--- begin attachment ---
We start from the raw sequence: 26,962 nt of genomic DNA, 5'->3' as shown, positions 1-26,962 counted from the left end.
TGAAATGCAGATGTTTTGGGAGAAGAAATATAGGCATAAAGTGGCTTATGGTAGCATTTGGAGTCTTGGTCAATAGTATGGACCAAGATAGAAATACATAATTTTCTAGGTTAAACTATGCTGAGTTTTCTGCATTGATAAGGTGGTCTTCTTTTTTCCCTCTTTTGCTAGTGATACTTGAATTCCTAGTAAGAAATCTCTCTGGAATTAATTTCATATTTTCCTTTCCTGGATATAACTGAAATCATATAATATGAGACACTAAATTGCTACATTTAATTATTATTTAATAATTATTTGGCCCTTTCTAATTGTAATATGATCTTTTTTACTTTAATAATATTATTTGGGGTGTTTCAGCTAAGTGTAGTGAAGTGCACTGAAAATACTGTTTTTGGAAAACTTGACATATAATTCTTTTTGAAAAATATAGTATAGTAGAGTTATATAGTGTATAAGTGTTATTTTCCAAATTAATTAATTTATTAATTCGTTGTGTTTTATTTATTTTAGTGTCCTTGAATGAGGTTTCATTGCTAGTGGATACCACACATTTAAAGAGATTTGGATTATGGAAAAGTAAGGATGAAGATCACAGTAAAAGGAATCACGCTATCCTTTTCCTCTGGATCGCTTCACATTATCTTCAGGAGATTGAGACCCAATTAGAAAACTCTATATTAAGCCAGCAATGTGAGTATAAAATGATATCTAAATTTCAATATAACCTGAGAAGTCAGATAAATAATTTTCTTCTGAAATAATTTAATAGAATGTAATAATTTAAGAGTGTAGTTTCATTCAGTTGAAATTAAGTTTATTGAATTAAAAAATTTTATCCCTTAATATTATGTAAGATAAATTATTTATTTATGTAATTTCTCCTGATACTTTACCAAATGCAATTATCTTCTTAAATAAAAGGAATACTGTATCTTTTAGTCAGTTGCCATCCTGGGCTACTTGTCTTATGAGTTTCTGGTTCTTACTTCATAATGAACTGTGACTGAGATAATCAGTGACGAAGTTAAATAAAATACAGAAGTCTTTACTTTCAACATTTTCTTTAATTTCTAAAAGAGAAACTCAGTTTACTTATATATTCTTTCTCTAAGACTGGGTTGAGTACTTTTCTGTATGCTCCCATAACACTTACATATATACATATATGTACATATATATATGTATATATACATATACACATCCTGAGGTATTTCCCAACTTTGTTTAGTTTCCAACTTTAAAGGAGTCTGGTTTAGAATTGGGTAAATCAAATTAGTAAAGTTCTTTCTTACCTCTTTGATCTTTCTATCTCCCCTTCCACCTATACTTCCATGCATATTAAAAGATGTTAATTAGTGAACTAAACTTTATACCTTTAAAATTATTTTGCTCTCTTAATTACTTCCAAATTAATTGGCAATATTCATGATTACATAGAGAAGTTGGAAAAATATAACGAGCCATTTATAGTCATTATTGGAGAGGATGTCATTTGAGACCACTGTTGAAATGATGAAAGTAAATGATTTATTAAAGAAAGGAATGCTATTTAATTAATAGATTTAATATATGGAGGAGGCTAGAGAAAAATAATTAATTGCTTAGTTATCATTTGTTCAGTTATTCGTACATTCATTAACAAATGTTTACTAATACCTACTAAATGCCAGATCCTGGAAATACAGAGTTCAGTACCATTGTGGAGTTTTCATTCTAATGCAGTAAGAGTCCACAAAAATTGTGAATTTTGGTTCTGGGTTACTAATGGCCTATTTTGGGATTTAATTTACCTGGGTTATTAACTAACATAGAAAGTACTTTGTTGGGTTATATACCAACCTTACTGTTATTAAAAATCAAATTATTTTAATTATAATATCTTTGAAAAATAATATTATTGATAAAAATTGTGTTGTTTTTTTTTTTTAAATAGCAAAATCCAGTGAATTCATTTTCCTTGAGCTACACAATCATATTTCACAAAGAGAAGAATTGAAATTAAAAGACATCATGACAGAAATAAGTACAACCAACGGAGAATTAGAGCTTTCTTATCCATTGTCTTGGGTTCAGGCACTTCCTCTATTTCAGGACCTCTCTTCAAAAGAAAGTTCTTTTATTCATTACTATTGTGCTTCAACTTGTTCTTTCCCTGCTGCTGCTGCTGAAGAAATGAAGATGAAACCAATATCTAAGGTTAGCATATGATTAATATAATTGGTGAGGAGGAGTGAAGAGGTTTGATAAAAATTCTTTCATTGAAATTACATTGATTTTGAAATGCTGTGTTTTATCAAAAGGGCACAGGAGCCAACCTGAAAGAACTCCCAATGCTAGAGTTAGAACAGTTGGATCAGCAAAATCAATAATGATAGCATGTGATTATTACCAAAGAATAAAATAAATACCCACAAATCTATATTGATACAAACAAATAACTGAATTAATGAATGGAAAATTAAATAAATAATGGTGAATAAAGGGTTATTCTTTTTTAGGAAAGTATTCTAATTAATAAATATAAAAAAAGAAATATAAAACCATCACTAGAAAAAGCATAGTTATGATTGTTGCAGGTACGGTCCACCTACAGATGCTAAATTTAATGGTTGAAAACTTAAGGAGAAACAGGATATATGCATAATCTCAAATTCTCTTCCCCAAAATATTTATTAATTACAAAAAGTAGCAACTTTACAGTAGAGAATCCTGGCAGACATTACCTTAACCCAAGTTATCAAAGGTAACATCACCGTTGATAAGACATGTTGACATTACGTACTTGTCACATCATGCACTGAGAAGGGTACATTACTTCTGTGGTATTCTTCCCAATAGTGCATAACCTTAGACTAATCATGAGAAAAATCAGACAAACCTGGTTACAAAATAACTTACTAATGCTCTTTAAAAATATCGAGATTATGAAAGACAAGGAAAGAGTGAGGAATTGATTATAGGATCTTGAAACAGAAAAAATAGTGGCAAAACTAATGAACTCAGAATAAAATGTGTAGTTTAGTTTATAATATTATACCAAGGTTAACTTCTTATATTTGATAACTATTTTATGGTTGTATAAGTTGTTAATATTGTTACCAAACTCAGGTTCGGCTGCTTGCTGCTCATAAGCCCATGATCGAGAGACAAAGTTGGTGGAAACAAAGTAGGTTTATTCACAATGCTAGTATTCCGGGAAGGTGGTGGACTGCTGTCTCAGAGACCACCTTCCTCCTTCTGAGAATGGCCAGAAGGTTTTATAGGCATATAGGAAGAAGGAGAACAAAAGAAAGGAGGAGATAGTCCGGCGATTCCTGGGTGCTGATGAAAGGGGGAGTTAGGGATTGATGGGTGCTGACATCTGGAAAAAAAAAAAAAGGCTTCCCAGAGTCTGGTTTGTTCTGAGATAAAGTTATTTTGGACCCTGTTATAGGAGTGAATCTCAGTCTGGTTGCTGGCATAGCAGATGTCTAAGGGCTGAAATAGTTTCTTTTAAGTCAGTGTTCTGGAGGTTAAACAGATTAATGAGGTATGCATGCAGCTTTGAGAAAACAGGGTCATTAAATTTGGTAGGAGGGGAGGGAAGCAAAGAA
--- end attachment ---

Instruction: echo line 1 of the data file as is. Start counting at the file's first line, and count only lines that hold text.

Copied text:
We start from the raw sequence: 26,962 nt of genomic DNA, 5'->3' as shown, positions 1-26,962 counted from the left end.